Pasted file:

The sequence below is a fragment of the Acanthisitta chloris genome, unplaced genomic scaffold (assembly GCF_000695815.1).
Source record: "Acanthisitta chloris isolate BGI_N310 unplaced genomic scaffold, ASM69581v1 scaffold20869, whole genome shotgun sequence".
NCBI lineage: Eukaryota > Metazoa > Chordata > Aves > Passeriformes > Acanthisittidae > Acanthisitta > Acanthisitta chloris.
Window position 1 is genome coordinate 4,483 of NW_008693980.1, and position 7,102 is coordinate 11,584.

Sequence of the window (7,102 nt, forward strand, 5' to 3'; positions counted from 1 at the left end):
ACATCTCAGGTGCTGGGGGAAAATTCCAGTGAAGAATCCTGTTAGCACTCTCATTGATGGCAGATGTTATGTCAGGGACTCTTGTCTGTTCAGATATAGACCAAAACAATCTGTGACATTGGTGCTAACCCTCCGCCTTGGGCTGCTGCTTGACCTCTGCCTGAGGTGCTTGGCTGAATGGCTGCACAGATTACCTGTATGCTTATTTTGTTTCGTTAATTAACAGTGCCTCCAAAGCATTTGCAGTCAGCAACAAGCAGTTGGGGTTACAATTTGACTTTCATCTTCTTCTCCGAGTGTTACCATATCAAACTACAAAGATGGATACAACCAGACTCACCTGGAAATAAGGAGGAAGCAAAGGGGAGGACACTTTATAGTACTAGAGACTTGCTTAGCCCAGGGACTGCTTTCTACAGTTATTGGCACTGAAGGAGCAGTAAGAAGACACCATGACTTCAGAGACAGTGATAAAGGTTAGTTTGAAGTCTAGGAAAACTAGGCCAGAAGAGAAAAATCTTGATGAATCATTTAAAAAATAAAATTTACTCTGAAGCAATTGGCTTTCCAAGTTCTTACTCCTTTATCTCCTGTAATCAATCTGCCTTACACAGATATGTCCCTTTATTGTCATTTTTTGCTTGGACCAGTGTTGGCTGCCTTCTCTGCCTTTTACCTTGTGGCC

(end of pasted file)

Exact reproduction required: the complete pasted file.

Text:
The sequence below is a fragment of the Acanthisitta chloris genome, unplaced genomic scaffold (assembly GCF_000695815.1).
Source record: "Acanthisitta chloris isolate BGI_N310 unplaced genomic scaffold, ASM69581v1 scaffold20869, whole genome shotgun sequence".
NCBI lineage: Eukaryota > Metazoa > Chordata > Aves > Passeriformes > Acanthisittidae > Acanthisitta > Acanthisitta chloris.
Window position 1 is genome coordinate 4,483 of NW_008693980.1, and position 7,102 is coordinate 11,584.

Sequence of the window (7,102 nt, forward strand, 5' to 3'; positions counted from 1 at the left end):
ACATCTCAGGTGCTGGGGGAAAATTCCAGTGAAGAATCCTGTTAGCACTCTCATTGATGGCAGATGTTATGTCAGGGACTCTTGTCTGTTCAGATATAGACCAAAACAATCTGTGACATTGGTGCTAACCCTCCGCCTTGGGCTGCTGCTTGACCTCTGCCTGAGGTGCTTGGCTGAATGGCTGCACAGATTACCTGTATGCTTATTTTGTTTCGTTAATTAACAGTGCCTCCAAAGCATTTGCAGTCAGCAACAAGCAGTTGGGGTTACAATTTGACTTTCATCTTCTTCTCCGAGTGTTACCATATCAAACTACAAAGATGGATACAACCAGACTCACCTGGAAATAAGGAGGAAGCAAAGGGGAGGACACTTTATAGTACTAGAGACTTGCTTAGCCCAGGGACTGCTTTCTACAGTTATTGGCACTGAAGGAGCAGTAAGAAGACACCATGACTTCAGAGACAGTGATAAAGGTTAGTTTGAAGTCTAGGAAAACTAGGCCAGAAGAGAAAAATCTTGATGAATCATTTAAAAAATAAAATTTACTCTGAAGCAATTGGCTTTCCAAGTTCTTACTCCTTTATCTCCTGTAATCAATCTGCCTTACACAGATATGTCCCTTTATTGTCATTTTTTGCTTGGACCAGTGTTGGCTGCCTTCTCTGCCTTTTACCTTGTGGCC